The plot is simple. (You’ll receive, nearly unnecessary, crib notes when you arrive at the theatre.) The daughters flee Egypt to Greece by boat and claim asylum. The King of the city of Argos feels that it’s a risky decision to make on his own – to bar them would bring terror, to welcome them could bring about war – so he puts it to a vote of the people. While the vote goes the women’s way, ships on the horizon bring the Egyptian threat sailing towards the shore of Argos.
“Who are these strange women? … You don’t look Greek … more Libyan … Egyptian … Cypriot … Indian nomads … Ethiopian … What are you?”
The protagonists are the daughters, played by 15 young women recruited into the community chorus. They chant, sing, dance, sculpt and speak with a confidence that disguises the limited period of rehearsal. It’s only in moments when a Belfast voice can be heard speaking, no longer disguised by the singing, that you realise that nearly everyone on stage is local. (Kudos to the local vocal and movement coaches, Mairéad Duffy and Sarah Johnston.) The local cast playing arriving refugees chimes some bells with the unrecognised Greek roots of the daughters of Danaids when they arrive at Argos. Another sixteen members of the community churos play the wise women of Argos and the King’s soldiers.
The costumes are colourful yet simple. The staging is minimal which redirects focus back onto the cast. You’ll be tapping your foot along with some of the rhythms as the passion and verve carries you along on a wave of emotion when the daughters realise that the people of Argos are behind them and will offer them sanctuary and protection.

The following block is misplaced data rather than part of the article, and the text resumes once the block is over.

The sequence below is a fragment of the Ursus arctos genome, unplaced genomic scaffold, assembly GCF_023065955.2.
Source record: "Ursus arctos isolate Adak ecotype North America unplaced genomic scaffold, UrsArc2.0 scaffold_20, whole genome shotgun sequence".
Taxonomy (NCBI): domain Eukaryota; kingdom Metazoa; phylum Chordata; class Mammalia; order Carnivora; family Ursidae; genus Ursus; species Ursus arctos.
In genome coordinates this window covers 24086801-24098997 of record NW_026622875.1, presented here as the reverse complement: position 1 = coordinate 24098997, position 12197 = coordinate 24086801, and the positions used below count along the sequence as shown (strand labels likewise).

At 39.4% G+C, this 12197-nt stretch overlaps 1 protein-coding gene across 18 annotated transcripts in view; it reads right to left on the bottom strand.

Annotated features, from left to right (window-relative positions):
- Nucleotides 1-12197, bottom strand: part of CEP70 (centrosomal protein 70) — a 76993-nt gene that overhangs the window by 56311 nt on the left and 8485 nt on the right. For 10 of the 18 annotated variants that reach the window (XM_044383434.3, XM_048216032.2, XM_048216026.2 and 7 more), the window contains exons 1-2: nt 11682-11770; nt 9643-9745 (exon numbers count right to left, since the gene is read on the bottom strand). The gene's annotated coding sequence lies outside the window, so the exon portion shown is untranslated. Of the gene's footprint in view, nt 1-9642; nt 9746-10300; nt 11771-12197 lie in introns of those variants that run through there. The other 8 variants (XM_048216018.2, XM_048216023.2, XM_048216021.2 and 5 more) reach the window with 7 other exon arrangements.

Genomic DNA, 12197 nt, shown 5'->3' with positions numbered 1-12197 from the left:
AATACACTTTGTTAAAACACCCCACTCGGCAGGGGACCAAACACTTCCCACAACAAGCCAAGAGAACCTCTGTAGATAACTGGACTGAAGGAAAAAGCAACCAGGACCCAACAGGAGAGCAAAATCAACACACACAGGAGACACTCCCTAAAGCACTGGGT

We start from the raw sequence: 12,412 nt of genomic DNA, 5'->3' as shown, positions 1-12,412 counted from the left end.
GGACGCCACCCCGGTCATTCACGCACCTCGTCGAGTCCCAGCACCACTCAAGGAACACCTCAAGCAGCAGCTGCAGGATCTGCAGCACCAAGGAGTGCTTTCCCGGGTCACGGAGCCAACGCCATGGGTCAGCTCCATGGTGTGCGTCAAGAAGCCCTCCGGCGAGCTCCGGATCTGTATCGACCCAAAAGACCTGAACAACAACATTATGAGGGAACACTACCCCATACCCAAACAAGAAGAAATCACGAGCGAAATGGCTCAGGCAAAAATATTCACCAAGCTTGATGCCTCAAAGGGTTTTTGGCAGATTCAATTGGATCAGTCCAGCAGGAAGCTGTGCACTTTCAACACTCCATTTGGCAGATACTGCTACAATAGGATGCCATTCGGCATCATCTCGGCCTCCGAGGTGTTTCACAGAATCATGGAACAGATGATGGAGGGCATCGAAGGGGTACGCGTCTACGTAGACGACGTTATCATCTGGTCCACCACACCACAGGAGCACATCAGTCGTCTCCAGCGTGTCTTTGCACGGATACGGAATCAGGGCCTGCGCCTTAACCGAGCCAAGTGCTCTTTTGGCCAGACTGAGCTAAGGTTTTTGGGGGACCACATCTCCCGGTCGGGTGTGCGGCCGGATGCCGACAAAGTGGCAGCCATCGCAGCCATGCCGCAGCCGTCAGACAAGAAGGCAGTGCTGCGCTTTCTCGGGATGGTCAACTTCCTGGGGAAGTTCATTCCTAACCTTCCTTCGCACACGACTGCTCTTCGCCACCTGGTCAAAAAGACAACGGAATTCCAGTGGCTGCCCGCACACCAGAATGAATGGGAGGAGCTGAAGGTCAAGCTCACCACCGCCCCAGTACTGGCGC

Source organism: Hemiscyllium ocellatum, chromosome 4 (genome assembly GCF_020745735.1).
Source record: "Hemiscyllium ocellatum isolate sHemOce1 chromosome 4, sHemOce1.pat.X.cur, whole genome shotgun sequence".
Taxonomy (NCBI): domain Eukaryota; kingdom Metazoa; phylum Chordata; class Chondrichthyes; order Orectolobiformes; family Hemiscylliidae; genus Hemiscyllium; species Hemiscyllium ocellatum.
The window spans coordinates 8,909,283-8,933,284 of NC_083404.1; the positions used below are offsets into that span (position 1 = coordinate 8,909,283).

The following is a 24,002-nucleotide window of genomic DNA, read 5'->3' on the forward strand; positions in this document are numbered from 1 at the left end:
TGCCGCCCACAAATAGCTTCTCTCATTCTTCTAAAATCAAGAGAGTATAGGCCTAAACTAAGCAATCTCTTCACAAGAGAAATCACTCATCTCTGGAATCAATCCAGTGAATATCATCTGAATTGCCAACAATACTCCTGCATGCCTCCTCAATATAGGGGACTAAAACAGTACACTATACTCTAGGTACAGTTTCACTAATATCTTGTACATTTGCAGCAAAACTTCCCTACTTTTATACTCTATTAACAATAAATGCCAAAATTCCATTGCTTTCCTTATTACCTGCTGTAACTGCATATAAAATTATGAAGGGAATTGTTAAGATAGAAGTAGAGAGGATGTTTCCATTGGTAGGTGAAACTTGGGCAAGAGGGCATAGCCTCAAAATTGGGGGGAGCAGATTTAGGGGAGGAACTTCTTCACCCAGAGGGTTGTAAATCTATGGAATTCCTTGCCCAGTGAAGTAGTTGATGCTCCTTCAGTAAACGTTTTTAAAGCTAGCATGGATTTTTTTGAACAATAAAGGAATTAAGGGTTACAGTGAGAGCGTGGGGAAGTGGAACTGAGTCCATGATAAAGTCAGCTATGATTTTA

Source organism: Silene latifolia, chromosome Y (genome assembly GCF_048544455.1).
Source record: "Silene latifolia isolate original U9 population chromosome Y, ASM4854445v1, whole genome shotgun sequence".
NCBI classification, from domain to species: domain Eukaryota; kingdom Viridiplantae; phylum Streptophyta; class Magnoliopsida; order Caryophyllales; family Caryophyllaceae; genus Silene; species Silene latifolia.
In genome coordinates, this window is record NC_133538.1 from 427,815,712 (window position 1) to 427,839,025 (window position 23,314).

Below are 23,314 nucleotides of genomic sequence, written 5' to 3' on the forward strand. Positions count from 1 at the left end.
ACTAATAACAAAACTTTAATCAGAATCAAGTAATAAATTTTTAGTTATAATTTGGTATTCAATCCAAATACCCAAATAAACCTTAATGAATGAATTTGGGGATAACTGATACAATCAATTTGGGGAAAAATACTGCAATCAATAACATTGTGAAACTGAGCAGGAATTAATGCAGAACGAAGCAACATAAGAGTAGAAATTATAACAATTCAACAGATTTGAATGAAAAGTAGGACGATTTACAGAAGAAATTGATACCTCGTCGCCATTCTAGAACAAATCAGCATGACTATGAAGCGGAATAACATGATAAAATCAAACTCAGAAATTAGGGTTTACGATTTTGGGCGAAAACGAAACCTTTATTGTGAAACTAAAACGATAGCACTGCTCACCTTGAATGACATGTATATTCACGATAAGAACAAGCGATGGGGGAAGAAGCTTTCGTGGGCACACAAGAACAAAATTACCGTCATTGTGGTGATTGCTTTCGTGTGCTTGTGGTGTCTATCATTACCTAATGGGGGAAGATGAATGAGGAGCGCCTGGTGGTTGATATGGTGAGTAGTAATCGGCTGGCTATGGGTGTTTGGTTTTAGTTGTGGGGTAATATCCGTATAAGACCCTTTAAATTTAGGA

The libation given by a civic leader at the beginning, the long choral odes, the rhythmic back and forth, the authentic aulos instrument expertly played by Callum Armstrong along with percussion (Ben Burton) at one side of the stage, the simple set of a bricked courtyard and the musing on a mythological act all connect to the ancient Greek traditions. Essentially, it’s an extended prayer to Zeus. But don’t let that put you off!
The modern resonances with the global refugee crisis are obvious and familiar as the city leader oscillates between the worry that “letting in migrants [might] cause Argos to fall” and the desire to find “some way we can all live safely”. The public understanding that “if we turn our back on women in danger we’ll pollute and sully our city” is less universally expressed in 2016.
Do these war-battered refugees holding up their suppliant branches in their left hands deserve asylum? Do they need to threaten suicide?
The clash of culture between the Egyptian men and the King as well as between the daughters and the women of Argos echo modern concerns. The daughters are given advice on integration and rumours that could be straight out of a resettlement programme manual.
The Suppliant Women is a mesmerising piece of musical theatre, with beautiful imagery and a powerful story. It’s both ancient and contemporary. And the second and last performance tonight in the Grand Opera House as part of Belfast International Arts Festival should not be missed.
Actors Touring Company will be taking The Suppliant Women to Newcastle upon Tyne (3-5 November) where a new community chorus is already in rehearsal and will soon meet the three touring actors Danaus (Omar Ebrahim), lead daughter (Gemma May) and the King (Oscar Batterham).